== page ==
Churchill Indicates Desire to Sell Ellis Park
Updated: Wednesday, February 12, 2003 2:44 PM
Posted: Tuesday, February 11, 2003 4:41 PM
Churchill Downs has put Ellis Park up for sale.
Churchill Downs Inc. reported a gain in earnings for 2002 but indicated it's looking to sell Ellis Park, the western Kentucky racetrack it purchased in 1998 as part of a $22 million package. The company's financial statement for 2002 was released Feb. 11.
"Our decision to pursue the divestiture of Ellis Park racetrack is strategically prudent in light of the Arlington Park merger, which diminished the value to us of the Henderson, Ky., facility," Churchill Downs Inc. president Tom Meeker said in a statement. "If a sale occurs, we plan to use any net proceeds to reduce our debt."
The Johnston family, which owns Balmoral Park and Maywood Park in Illinois, said in published reports it planned to make a bid for Ellis Park in the next few weeks. Churchill officials, in keeping with policy, said they would not comment on rumors or speculation.
Earnings for the fourth quarter and year that ended Dec. 31, 2002, were consistent with the guidance previously provided by the company before a special, non-cash impairment charge of $4.5 million associated with Ellis Park.
Net revenues for the year were $439.2 million, up 2.8% from $427 million in 2001. Net earnings, including the special charge of $0.21 per diluted share related to Ellis Park, totaled $1.57 per fully diluted share, compared with $1.67 per diluted share in 2001. The company had previously provided guidance for full-year earnings in the range of $1.77 to $1.80 per diluted share, exclusive of the Ellis Park charge.
For the fourth quarter of 2002, Churchill Downs Inc. reported net revenues of $110 million, down 0.7% from the $110.8 million reported during the same period in 2001. Net earnings, including the charge related to Ellis Park, were $2 million, or $0.15 per diluted share, versus $0.31 per diluted share in the fourth quarter of 2001.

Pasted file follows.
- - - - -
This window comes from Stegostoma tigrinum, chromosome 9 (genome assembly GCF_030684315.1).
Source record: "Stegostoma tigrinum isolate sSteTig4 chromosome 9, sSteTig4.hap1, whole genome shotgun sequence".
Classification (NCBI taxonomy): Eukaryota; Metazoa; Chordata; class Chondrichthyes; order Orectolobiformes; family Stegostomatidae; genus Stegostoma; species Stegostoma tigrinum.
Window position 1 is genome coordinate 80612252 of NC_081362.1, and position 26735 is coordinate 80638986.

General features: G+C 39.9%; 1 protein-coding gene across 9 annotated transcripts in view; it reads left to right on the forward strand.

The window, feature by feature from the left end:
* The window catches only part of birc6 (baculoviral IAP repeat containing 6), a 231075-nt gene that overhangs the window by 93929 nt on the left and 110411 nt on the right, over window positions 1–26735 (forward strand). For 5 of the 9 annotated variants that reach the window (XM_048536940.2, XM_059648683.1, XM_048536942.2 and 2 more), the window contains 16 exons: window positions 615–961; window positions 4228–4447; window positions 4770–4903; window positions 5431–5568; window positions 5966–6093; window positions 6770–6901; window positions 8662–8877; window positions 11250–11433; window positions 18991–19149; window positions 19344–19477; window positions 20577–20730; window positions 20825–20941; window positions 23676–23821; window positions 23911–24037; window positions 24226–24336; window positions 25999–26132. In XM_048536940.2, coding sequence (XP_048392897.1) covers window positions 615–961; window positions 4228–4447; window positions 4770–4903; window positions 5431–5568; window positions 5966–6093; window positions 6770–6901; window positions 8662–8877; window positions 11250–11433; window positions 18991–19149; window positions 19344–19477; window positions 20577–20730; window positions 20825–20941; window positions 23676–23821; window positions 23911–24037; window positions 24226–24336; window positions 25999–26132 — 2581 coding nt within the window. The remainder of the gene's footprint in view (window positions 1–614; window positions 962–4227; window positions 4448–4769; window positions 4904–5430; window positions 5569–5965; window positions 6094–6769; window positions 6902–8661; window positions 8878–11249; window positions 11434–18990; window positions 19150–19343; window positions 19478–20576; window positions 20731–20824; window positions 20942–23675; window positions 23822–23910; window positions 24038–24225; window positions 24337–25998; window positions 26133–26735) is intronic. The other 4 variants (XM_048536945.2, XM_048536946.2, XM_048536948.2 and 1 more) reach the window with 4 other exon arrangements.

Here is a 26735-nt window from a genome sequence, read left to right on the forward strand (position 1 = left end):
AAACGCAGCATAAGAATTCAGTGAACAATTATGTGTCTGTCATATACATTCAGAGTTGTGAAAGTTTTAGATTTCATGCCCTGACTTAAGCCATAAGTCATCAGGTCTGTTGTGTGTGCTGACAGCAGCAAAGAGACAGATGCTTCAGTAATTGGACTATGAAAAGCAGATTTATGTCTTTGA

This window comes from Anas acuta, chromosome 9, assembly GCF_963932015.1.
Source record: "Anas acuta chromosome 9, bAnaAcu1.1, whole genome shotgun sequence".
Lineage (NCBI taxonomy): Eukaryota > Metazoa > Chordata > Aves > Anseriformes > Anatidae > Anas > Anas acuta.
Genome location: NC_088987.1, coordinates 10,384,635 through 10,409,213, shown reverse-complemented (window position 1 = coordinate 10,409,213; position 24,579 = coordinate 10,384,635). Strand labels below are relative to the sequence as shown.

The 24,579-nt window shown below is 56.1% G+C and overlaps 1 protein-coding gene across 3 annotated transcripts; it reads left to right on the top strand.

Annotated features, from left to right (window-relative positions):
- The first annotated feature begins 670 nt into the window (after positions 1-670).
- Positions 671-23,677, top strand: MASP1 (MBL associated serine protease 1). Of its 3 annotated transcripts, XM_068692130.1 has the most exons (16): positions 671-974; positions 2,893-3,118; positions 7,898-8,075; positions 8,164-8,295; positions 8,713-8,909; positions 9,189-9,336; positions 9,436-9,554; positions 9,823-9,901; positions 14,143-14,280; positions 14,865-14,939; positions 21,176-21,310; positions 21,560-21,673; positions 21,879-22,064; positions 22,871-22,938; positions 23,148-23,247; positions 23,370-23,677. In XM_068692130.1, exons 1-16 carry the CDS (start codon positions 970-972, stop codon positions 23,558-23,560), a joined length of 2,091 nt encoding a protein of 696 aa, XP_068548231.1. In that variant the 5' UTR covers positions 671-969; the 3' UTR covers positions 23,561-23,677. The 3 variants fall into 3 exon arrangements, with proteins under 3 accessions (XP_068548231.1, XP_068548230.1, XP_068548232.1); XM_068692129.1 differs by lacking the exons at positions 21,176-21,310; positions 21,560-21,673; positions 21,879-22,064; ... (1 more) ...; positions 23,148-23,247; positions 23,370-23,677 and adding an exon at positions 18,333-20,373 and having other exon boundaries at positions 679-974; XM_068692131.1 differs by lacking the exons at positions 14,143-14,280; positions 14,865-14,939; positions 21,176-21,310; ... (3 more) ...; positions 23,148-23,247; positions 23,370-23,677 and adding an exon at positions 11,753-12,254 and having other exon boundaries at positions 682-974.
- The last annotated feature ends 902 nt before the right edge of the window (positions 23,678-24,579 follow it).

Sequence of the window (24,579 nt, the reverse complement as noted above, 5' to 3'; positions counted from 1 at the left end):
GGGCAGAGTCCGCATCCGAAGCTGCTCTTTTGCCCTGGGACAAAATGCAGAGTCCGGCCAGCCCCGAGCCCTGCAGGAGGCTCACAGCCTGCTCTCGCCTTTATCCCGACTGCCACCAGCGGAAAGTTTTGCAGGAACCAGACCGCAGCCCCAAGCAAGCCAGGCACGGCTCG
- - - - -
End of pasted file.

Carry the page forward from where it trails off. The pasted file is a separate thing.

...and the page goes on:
"We overcame considerable challenges in 2002, including significantly higher insurance costs and a soft economy, and were able to generate record net revenues," Meeker said. "We believe that our performance throughout the year provided sound support for our fundamental growth strategy, underscored the well-established resiliency of demand for our racing content, and validated the actions we took to reduce expenses. We also continued to enhance the value of our brand as a result of a solid commitment throughout our organization.
"In looking at 2003, we of course continue to face an uncertain economy and additionally, have two specific challenges that will impact our bottom line. First, the Indiana Horse Racing Commission's decision to split the riverboat subsidy evenly between Hoosier Park and Indiana Downs will eliminate approximately $3 million this year from pre-tax earnings. Second, our schedule for 2003 includes fewer live racing days.
"Notwithstanding these factors, we expect the full benefit of cost reductions effected in 2002 and some incremental revenues at Arlington Park will enable us to reduce our first-quarter loss in 2003 to approximately $0.90 per diluted share compared to $0.92 per diluted share in the same period of 2002. Once again, a first-quarter loss is expected because of the nominal days of live racing we conduct in the first three months of each year.
"For 2003 as a whole, we will be working hard to offset the challenges mentioned above and believe that the continued growth in simulcasting and ongoing, rigorous containment of costs will allow us to achieve a gain in earnings of approximately $1.80 per share diluted compared to $1.78 per share diluted in 2002, before the special charge."
Meeker said capital expenditures for routine items should be unchanged in 2003 at about $12 million, but about $40 million more would be invested in the "master plan" for Churchill Downs racetrack in Louisville. Cash flow from operations for 2002 totaled $32.6 million; capital expenditures for 2003 would be financed with funds provided from operations and existing borrowing capacity, he said.
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